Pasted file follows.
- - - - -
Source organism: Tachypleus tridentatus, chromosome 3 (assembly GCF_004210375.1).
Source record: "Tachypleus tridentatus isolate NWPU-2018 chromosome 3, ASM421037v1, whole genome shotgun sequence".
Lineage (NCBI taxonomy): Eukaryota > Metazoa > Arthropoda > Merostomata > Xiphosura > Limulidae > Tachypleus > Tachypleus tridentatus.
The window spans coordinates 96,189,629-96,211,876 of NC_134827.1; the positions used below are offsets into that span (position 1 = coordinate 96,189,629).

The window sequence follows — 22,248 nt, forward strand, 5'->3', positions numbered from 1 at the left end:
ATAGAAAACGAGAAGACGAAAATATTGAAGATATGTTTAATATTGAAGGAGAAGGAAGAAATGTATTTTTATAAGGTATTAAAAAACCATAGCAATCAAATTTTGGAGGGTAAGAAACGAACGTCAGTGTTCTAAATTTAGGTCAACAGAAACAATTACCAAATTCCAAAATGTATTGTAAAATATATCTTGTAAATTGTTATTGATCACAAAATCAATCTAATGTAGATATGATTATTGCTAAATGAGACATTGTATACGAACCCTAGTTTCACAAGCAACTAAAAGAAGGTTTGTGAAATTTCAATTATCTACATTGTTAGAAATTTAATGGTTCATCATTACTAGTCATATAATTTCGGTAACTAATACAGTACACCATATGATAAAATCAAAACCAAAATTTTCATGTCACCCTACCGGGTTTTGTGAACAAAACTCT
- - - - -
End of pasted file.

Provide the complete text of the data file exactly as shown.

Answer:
Source organism: Tachypleus tridentatus, chromosome 3 (assembly GCF_004210375.1).
Source record: "Tachypleus tridentatus isolate NWPU-2018 chromosome 3, ASM421037v1, whole genome shotgun sequence".
Lineage (NCBI taxonomy): Eukaryota > Metazoa > Arthropoda > Merostomata > Xiphosura > Limulidae > Tachypleus > Tachypleus tridentatus.
The window spans coordinates 96,189,629-96,211,876 of NC_134827.1; the positions used below are offsets into that span (position 1 = coordinate 96,189,629).

The window sequence follows — 22,248 nt, forward strand, 5'->3', positions numbered from 1 at the left end:
ATAGAAAACGAGAAGACGAAAATATTGAAGATATGTTTAATATTGAAGGAGAAGGAAGAAATGTATTTTTATAAGGTATTAAAAAACCATAGCAATCAAATTTTGGAGGGTAAGAAACGAACGTCAGTGTTCTAAATTTAGGTCAACAGAAACAATTACCAAATTCCAAAATGTATTGTAAAATATATCTTGTAAATTGTTATTGATCACAAAATCAATCTAATGTAGATATGATTATTGCTAAATGAGACATTGTATACGAACCCTAGTTTCACAAGCAACTAAAAGAAGGTTTGTGAAATTTCAATTATCTACATTGTTAGAAATTTAATGGTTCATCATTACTAGTCATATAATTTCGGTAACTAATACAGTACACCATATGATAAAATCAAAACCAAAATTTTCATGTCACCCTACCGGGTTTTGTGAACAAAACTCT